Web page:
Diputación Foral de Guipúzcoa
Gipuzkoakultura
October 22, 2019

The Auxiliary Navy of the Basque Country
(1936-39)

The full list of auxiliary navies:

 
Republic of China Navy (Nanjing), 1940-45 Republic of China Navy (Nanjing), 1940-45 Republic of China Navy (Nanjing), 1940-45
Navy:
Republic of China Navy (Nanjing), 1940-45
Name:
中華民國海軍=Zhonghua Minguo Haijun
Career:

Faced with the resistance of the Government of the Republic of China under General Jiang Jieshi (Chiang Kai-shek) and its refusal to negotiate a surrender, the Japanese invaders sought to undermine its authority by creating a rival government in the occupied territories. On March 30, 1940, they established the Reorganized National Government of China, with its capital in Nanjing. The new government took in the governments constituted in other Chinese territories, except the Manzhouguo Empire. The chairman of the government was the former Republic of China prime minister and political rival of Jiang Jieshi, Wang Jingwei.

Wang assumed the Navy ministry for two months and later appointed General Ren Yuandao to the post. He in turn was replaced in 1944 by Vice Admiral Ling Xiao. The new “Republic of China Navy” absorbed other Chinese naval forces created by the Japanese Navy: the North China Special Gunboat Corps, the Naval Patrol Corps and the Higher Naval Inspection Corps. The new navy only received old Chinese Navy ships sunk or captured and repaired by the Japanese, supplemented with dozens of patrol launches built in Jiangnan shipyard (Shanghai) during the war. In all three gunboats (Haixing, Haixiang, Xieli), 19 patrol boats (Haihu, Tongchun, Haisui, Haijing, Minde, Heping, Donghai, Haihe, Kaiming, Pingzhi, Jiangsu, Jianghe, Jiangya, Jiangwei, Jiangxuan, Jiangquan, Jiangyang, Jiangshao, Yudao), 50 patrol launches and 22 auxiliary ships served in the Nanjing Navy. In 1944 it had a force of 10,000 men, distributed between the central services in Nanjing (Department of the Navy, Naval Academy, Hydrographic Service) and the Naval Departments of Weihaiwei in the North, Guangzhou in the South and Nanjing, Jiangyin (only for a few months in 1941) and Hankou (from 1943) in the Yangtze valley.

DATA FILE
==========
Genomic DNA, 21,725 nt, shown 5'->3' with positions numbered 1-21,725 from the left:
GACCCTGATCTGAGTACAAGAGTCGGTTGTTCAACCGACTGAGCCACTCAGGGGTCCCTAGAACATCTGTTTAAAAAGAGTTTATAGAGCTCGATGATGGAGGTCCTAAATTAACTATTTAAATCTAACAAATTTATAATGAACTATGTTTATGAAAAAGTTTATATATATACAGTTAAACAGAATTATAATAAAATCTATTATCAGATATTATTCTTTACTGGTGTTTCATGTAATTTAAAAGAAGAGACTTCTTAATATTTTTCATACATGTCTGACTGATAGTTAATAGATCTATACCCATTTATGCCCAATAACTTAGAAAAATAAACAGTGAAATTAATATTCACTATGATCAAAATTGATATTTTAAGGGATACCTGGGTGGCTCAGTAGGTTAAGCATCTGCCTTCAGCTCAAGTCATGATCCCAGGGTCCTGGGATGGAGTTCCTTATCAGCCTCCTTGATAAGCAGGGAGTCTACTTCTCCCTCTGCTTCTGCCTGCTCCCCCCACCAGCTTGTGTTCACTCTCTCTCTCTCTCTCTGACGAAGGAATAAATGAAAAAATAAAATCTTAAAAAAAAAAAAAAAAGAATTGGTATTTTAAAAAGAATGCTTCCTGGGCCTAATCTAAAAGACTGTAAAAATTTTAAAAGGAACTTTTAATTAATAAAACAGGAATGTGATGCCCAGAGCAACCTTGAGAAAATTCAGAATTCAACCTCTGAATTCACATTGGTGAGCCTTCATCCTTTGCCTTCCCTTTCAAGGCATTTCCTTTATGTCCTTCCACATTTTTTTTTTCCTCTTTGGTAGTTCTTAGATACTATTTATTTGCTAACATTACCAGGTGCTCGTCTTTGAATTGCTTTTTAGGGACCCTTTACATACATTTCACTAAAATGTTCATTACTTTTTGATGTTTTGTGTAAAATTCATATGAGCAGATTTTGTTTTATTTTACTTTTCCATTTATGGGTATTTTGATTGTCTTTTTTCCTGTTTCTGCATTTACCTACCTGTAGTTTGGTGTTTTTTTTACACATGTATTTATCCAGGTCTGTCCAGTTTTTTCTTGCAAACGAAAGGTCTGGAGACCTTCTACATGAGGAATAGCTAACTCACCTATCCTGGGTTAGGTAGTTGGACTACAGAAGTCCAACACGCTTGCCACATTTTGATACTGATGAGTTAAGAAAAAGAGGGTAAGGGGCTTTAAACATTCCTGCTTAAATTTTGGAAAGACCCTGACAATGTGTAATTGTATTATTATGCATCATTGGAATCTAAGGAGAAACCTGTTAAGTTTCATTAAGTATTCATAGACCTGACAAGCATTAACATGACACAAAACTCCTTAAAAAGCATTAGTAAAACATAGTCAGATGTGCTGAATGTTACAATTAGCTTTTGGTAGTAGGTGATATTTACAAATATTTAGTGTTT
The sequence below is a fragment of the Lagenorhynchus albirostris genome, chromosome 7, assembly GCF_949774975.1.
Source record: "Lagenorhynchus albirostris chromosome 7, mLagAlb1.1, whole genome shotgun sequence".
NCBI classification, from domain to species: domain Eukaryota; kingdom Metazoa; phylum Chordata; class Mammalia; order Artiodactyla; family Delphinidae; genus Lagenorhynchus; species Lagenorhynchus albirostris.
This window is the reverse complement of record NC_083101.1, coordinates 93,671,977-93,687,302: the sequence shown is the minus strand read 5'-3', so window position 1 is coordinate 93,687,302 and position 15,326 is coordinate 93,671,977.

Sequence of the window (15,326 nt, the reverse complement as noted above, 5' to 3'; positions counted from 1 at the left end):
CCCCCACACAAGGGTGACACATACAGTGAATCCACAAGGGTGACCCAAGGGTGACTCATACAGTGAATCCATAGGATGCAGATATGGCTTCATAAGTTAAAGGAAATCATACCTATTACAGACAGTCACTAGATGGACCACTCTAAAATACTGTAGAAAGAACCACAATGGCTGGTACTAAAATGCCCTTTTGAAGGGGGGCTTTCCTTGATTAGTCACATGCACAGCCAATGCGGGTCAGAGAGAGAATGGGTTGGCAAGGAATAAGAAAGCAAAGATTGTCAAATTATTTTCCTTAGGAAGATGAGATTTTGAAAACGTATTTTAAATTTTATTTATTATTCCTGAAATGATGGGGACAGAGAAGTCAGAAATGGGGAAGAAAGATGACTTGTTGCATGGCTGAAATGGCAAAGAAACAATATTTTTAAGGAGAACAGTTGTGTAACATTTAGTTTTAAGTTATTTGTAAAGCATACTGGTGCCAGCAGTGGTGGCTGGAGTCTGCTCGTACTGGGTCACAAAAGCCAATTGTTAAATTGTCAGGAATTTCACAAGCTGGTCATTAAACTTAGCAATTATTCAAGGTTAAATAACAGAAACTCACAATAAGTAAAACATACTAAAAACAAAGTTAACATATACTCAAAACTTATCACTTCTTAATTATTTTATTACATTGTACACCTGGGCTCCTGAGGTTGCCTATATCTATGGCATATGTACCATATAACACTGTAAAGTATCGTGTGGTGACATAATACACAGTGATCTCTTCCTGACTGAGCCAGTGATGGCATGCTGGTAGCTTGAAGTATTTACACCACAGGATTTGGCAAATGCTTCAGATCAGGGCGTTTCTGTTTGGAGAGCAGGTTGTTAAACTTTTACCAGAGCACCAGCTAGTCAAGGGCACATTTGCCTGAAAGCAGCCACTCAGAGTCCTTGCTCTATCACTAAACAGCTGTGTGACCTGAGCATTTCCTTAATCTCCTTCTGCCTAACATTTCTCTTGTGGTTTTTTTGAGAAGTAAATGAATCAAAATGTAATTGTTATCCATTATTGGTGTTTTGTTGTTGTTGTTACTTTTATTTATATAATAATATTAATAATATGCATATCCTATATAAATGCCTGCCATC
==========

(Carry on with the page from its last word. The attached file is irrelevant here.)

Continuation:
Several ships were lost in operations against the guerrillas, including the gunboat Xieli and the patrol boat Jiangquan (sunk by successive mines on 17 and 19 March 1943) in Guangzhou and nine patrol boats in the Yangtze. The main units of the Department of Weihaiwei revolted at Liugong Island on 5 November 1944. After killing the Japanese instructors and taking control of the facilities, they escaped in the patrol boats Tongchun, Donghai, the patrol launch Jiang 23 and the auxiliary vessel Shengli. Next day they reached the territory controlled by Communist guerrillas, sank the ships and joined the guerrillas. In September 1945 all Nanjing forces surrendered to the government of Jiang Jieshi. Most personnel, except for some senior officers, were incorporated into the Nationalist troops, fighting against the Communist forces of Mao Zedong (Mao Tse-tung).

 
Haixing-buque-insignia-de-la-Marina-de-Nanjing.jpg Lanchas-patrulleras-de-la-Marina-de-Nanjing.jpg Wang-Jingwei-con-uniforme-de-almirante-en-una-revista-naval-en-Shanghai-30-3-42.jpg
 

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